Stinging Loss Makes Bittersweet Night for A's Rookie in Front of Family

ANAHEIM - It could have been a storybook night for Matt Chapman, but he and his A's teammates were left pondering the plays -and pitches - they didn't make Friday.

The A's rookie third baseman, who grew up in nearby Lake Forest, smacked a three-run homer in his first at-bat before a cheering section that he estimated to be a couple hundred strong at Angel Stadium.

All that was needed to finish the night in proper fashion was a victory. Somehow that slipped through the A's grasp in the form of a bullpen meltdown that saw a four-run lead evaporate in an eventual 8-6 loss to the Angels.

"We made our own bed as far as that one unfortunately," A's manager Bob Melvin said.

Along with the good, Chapman also played a part in Oakland's undoing with a two-out error that scored a run in the second inning. In the Angels' go-ahead rally in the seventh, he couldn't come up with the handle on Yunel Escobar's slow roller that went for an RBI single, though he may not have been able to get Escobar even with a clean play.

So terrific has Chapman been with the glove since his call-up from Triple-A that it's a bit of a shocker to see him muff a play or two.

"I think those are both plays that I expect myself to make," Chapman said. "It's never a good feeling when you feel like you missed a play you could make and it ends up costing your team some runs and you lose a tight ballgame."

But the game turned when reliever Daniel Coulombe, who's taken on a more prominent bullpen role following the trade of fellow lefty Sean Doolittle, walked three in a row to begin the bottom of the seventh and the A's leading 6-4.

That opened the gates to a four-run Angels' rally.

"I don't know," Coulombe said in a hushed tone at his locker. "I think it was just one of those nights. You're going to have those nights. (But) you really hope to not have those very often."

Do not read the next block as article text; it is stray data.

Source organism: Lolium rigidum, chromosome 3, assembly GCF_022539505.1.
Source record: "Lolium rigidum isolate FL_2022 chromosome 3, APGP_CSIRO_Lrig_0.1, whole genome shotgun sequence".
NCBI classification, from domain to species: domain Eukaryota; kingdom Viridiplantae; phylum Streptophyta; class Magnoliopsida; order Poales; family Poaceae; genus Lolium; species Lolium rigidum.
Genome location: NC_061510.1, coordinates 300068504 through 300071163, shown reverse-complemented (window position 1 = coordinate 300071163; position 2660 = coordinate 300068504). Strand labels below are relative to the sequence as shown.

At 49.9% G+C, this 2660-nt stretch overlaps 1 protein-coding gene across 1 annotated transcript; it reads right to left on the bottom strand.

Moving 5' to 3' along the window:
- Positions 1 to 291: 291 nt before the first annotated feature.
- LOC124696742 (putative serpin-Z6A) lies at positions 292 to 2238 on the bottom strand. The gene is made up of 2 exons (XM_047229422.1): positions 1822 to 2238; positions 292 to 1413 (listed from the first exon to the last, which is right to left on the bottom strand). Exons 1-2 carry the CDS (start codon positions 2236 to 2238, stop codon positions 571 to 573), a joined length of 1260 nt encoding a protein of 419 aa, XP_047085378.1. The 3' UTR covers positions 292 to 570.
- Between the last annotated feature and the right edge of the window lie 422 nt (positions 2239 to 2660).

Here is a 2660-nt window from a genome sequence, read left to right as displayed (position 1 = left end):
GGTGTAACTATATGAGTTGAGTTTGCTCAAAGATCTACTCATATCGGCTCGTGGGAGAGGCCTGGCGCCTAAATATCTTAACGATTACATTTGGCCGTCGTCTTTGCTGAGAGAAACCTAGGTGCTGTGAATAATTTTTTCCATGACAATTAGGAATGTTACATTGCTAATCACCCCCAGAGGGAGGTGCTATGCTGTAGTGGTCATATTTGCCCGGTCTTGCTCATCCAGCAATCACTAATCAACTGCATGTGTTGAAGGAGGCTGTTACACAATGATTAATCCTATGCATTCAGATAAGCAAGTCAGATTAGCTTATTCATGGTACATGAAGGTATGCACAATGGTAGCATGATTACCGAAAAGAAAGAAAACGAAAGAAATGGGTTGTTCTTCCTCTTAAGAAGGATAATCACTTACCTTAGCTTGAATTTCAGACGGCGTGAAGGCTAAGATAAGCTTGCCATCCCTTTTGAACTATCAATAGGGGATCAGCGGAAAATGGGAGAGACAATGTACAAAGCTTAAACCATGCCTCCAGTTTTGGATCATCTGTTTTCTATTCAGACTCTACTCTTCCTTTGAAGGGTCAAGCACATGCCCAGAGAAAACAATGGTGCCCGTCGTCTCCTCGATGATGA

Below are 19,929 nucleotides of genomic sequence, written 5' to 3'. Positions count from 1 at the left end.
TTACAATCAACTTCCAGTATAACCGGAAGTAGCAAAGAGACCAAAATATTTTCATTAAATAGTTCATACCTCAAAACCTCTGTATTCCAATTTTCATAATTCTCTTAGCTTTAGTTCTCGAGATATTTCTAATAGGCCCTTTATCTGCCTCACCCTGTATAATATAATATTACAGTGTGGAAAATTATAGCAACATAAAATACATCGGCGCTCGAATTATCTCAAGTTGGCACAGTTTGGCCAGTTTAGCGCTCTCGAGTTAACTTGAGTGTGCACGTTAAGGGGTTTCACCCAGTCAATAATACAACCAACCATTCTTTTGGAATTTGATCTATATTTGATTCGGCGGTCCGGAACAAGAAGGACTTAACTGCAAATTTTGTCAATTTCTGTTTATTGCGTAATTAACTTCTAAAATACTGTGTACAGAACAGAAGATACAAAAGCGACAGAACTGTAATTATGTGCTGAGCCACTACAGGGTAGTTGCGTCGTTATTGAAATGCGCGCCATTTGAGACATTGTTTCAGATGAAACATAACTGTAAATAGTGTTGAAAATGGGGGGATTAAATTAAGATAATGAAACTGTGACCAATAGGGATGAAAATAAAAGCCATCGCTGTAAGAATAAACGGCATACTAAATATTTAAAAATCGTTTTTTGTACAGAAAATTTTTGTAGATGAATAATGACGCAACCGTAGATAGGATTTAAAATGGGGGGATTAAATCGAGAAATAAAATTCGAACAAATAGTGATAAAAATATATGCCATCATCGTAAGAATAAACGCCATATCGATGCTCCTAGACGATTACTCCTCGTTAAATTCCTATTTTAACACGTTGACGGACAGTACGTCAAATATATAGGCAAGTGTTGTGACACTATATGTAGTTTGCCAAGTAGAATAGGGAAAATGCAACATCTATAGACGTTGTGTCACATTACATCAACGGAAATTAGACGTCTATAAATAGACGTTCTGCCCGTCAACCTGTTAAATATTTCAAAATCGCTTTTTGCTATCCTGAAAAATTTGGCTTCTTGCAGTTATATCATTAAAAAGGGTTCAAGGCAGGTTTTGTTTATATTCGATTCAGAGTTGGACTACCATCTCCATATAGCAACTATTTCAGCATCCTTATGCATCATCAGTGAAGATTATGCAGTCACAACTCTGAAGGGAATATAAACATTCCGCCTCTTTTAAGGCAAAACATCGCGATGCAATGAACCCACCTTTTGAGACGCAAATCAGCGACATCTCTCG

Center fielder Jaycob Brugman made a splendid diving catch but also committed an error that set up an Angels run. And Melvin referenced "a couple of bad pitch selections in some situations."

There's been many a night the A's have regretted inside Angel Stadium, where they've lost seven in a row and 23 of their past 32.

A telling stat: Oakland's 15-28 record against its own division is the worst in the majors this season.

The end result off-set what will still go down as a memorable night for Chapman, who attended nearby El Toro High School and played his college ball just up Highway 57 at Cal State Fullerton.

Along with hitting his seventh homer, he doubled and scored in the sixth and made an impressive running catch of Albert Pujols' foul pop-up to strand the bases loaded in the bottom half of that inning.

"It was a great feeling obviously to be able to do something like that in front of all my friends and family," Chapman said.

In other news, it remains to be seen whether the A's add catcher Dustin Garneau to their 25-man roster. He was claimed on waivers Friday from Colorado and could take the roster spot of catcher Ryan Lavarnway if the A's so choose. But also worth noting: Bruce Maxwell is in a 5-for-46 (.109) slump since the All-Star break and struck out twice Friday.

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